Treatment For Hammer Toes

Hammer ToeOverview

The term hammertoe describes three unique contracture deformities of the toes. The deformities differ by the location of contracture in each joint of the toe. The three deformities include hammer toe, claw toe and mallet toe. Hammer toes may be flexible or rigid. Hammer toes are most common on the lesser toes (2-5) and may affect one or more toes simultaneously. Hallux malleus is the term used to described a hammer toe of the great toe. Hallux malleus is often found as an isolated foot problem. Hammer toes are found equally in men and women. The onset of hammer toes is between the ages of 30 and 80 years of age.

Causes

The muscles of each toe work in pairs. When the toe muscles get out of balance, a hammertoe can form. Muscle imbalance puts a lot of pressure on the toe's tendons and joints. This pressure forces the toe into a hammerhead shape. How do the toe muscles get out of balance? There are three main reasons. Genes. you may have inherited a tendency to develop hammertoes because your feet are somewhat unstable, they may be flat or have a high arch. Arthritis. Injury to the toe, ill-fitting shoes are the main culprits. If shoes are too tight, too short, or too pointy, they push the toes out of balance. Pointy, high-heeled shoes put particularly severe pressure on the toes.

Hammer ToeSymptoms

The symptoms of hammertoe include a curling toe, pain or discomfort in the toes and ball of the foot or the front of the leg, especially when toes are stretched downward. Thickening of the skin above or below the affected toe with the formation of corns or calluses. Difficulty finding shoes that fit well. In its early stages, hammertoe is not obvious. Frequently, hammertoe does not cause any symptoms except for the claw-like toe shape.

Diagnosis

The exam may reveal a toe in which the near bone of the toe (proximal phalanx) is angled upward and the middle bone of the toe points in the opposite direction (plantar flexed). Toes may appear crooked or rotated. The involved joint may be painful when moved, or stiff. There may be areas of thickened skin (corns or calluses) on top of or between the toes, a callus may also be observed at the tip of the affected toe beneath the toenail. An attempt to passively correct the deformity will help elucidate the best treatment option as the examiner determines whether the toe is still flexible or not. It is advisable to assess palpable pulses, since their presence is associated with a good prognosis for healing after surgery. X-rays will demonstrate the contractures of the involved joints, as well as possible arthritic changes and bone enlargements (exostoses, spurs). X-rays of the involved foot are usually performed in a weight-bearing position.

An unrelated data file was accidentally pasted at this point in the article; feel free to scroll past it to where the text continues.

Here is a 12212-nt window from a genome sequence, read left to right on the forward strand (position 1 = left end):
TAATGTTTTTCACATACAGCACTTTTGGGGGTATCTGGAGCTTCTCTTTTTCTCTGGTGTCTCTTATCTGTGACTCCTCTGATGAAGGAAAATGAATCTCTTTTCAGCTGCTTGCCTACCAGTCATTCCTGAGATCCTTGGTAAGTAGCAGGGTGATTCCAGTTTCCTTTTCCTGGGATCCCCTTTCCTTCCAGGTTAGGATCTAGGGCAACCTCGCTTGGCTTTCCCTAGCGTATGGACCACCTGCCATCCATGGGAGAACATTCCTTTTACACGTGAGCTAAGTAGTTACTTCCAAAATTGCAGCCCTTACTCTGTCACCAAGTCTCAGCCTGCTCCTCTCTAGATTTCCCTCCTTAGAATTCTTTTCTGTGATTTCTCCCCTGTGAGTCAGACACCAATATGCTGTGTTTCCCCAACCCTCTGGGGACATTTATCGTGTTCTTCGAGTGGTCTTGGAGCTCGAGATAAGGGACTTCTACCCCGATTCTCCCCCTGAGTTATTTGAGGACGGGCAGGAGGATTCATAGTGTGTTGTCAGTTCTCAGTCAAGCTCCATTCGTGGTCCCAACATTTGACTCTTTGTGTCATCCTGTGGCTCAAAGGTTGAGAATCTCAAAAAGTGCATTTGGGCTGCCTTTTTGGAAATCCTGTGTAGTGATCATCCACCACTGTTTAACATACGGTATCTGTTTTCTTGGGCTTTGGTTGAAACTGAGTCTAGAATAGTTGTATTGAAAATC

Non Surgical Treatment

Podiatric Care may include using anti-inflammatory oral medications or an injection of medication and local anesthetic to reduce this swelling. When you go to your doctor, x-rays are usually required to evaluate the structure of your foot, check for fractures and determine the cause. The podiatrist may see you to take care of any corns that develop due to the bone deformities. They may advise you on different shoewear or prescribe a custom made orthotic to try and control the foot structure. Padding techniques may be used to straighten the toe if the deformity is flexible, or pads may be used to lessen the pressure on the area of the corn or ulcer. Your podiatric physician may also recommend a surgical procedure to actually fix the structural problem of your foot.

Surgical Treatment

In advanced cases in which the toe has become stiff and permanently bent, the toe can be straightened with surgery. One type of surgery involves removing a small section of the toe bone to allow the toe to lie flat. Surgery for hammertoe usually is classified as a cosmetic procedure. Cosmetic foot surgeries sometimes result in complications such as pain or numbness, so it's better to treat the problem with a shoe that fits properly.

HammertoePrevention

The best ways to prevent a hammertoe are. Wear shoes that fit well. Shoes should be one-half inch longer than your longest toe. Shoes should be wide enough and the toe box should be high enough to give the foot room to move. Don?t wear shoes with heels over 2 inches high. If a toe starts to look like a hammertoe, buy shoes that have an extra high toe box. Wear corn pad removers or cushion pads on top of the affected toe. See your healthcare provider any time you have foot pain that does not hammertoes go away quickly or is more than mild pain. Foot pain is not normal.

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